community-based, non-corporate, participatory media
Why I’m Going to the Pittsburgh G20 Summit
I. On Tuesday, September 22, Cleveland Plain Dealer ran an editorial by David M. Shribman, the executive editor of the Pittsburgh Post-Gazette, entitled, “High Stakes in Pittsburgh.” In this editorial, Shribman discusses the importance of the G20 summit meeting of the 20 world leaders as well as the heads of the International Monetary Fund (IMF)and the World Bank (representing 85% of the world’s economy), to restore the public’s faith in globalization:
“What the world yearns for is a sense of stability and confidence, two elements that have their utility in the emotional world but that also provide the oxygen for the commercial and investment worlds. Nothing moves in a positive direction- not the stock market, not consumer goods, not the overall economy- without those two things.”One of the key organizers of the G20’s opposition, the Pittsburgh G20 Resistance Project has a downloadable poster on their website that reads:
“Capitalism isn’t in Crisis- Capitalism is the Crisis.”
II. Ten years ago about 50,000 people from all walks of life gathered on the streets of Seattle to defy the meeting of the World Trade Organization (WTO). There were unionists, environmentalists, students, musicians, farmers, immigrants, indigenous peoples, even the Raging Grannies showed up and shut down the meeting. The opposition’s message then in Seattle is the same today in Pittsburgh- corporate globalization ruins homes, communities, nations and the planet. Everything that the global justice movement was saying then and warning the world about in terms of corporate globalization- mass loss of jobs, weakening of environmental standards, weakening of unions, growing poverty, increased militarization and destruction of local economies has come to pass. None of the touted “benefits of globalization” those neoconservative pundits, bankers, and economists promised ever arrived. So, when Mr. Shribman says “High Stakes in Pittsburgh” he is indeed correct. There are high stakes for the global justice movement to remind America and the world that institutions like the G20, the International Monetary Fund, the World Bank and the World Trade Organization are not the solution- they are the problem. It is these organizations and trade policies which removed trade barriers, gutted our manufacturing sector, pumped hundreds of billions of dollars into speculative credit schemes and emasculated the American people into an economy of consumers of cheap plastic junk and expensive metal “toys.” As the global justice movement has now been loudly stating for over a decade- there is no solution to be found within the G20’s closed doors in Pittsburgh or wherever else they choose to hold their meetings. The solution to America’s and every nation’s problems lies within the communities who have to deal with them on a daily basis. Continued corporate globalization is only going to further hurt this country and others across the planet.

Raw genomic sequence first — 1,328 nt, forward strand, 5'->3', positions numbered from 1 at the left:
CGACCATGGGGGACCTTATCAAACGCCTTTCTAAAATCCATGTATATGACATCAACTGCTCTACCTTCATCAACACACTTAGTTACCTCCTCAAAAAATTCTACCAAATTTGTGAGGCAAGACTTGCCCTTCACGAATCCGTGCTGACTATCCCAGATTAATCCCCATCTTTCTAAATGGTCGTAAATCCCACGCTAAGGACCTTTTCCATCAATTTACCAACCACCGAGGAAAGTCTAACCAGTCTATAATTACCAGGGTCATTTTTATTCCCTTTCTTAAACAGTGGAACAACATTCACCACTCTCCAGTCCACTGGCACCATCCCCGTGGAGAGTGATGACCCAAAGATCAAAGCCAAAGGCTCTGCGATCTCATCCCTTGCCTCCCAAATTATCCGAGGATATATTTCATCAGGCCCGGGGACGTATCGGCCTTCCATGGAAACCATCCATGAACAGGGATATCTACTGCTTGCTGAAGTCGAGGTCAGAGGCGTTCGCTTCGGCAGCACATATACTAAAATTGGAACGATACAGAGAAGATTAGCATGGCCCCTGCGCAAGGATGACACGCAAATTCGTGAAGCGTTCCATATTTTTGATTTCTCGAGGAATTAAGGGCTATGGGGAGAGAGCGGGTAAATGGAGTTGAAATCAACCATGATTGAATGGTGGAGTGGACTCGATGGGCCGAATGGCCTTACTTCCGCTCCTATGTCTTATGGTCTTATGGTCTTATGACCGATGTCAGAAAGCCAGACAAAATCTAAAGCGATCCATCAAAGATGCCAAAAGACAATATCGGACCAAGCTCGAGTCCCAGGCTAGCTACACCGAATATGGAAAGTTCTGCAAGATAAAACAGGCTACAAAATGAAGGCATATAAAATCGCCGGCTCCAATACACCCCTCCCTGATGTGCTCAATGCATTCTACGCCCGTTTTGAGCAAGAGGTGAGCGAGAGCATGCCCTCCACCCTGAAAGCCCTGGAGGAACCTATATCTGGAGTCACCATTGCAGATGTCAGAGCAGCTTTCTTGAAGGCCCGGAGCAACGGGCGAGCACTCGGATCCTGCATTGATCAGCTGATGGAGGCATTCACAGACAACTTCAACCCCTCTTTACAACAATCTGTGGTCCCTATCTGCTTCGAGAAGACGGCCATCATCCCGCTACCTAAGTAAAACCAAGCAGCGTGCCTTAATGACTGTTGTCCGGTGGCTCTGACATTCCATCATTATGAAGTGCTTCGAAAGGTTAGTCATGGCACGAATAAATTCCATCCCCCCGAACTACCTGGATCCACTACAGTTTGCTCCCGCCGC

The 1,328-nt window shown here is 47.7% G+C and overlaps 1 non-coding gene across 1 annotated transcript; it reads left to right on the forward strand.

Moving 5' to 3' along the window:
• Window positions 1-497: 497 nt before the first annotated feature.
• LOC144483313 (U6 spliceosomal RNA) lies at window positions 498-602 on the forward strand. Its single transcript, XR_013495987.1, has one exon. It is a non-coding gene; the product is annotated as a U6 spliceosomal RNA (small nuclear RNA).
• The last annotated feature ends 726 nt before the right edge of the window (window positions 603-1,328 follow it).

III. When these large international summit meetings happen, it also provides a summit meeting for the peoples on the streets. Pittsburgh provides a venue for us, the large and diverse mass which make up the global justice movement, to demonstrate to the world our dissent. At no point in the past decade has the time been more ripe to stage our grievances with corporate globalization. And the powers that be are well aware of this; the city if Pittsburgh has completely closed off a three block radius of downtown (surrounding the David L. Lawrence Convention Center), guarded by 2,000 National Guard troops, 4,000 Pennsylvania State Troopers, 1,000 Pittsburgh City Police and an undisclosed number of federal law enforcement agents. They clearly anticipate our public disagreement. Thus the “High Stakes” are even more so upon us. Groups including the Thomas Merton Center, Pittsburgh Indymedia, CODEPINK, Pittsburgh Organizing Group, Pittsburgh G20 Resistance Project, Amnesty International and a host of other clusters have been spreading the word and preparing actions for months. Will activists heed the call? Big marches and actions are planned all over the city Thursday, the 24th to coincide with the Summit’s opening and on Friday, the 25th. Soon enough, we’ll see the state of the global justice movement. Let’s pray we’re still singing loud with our fists raised.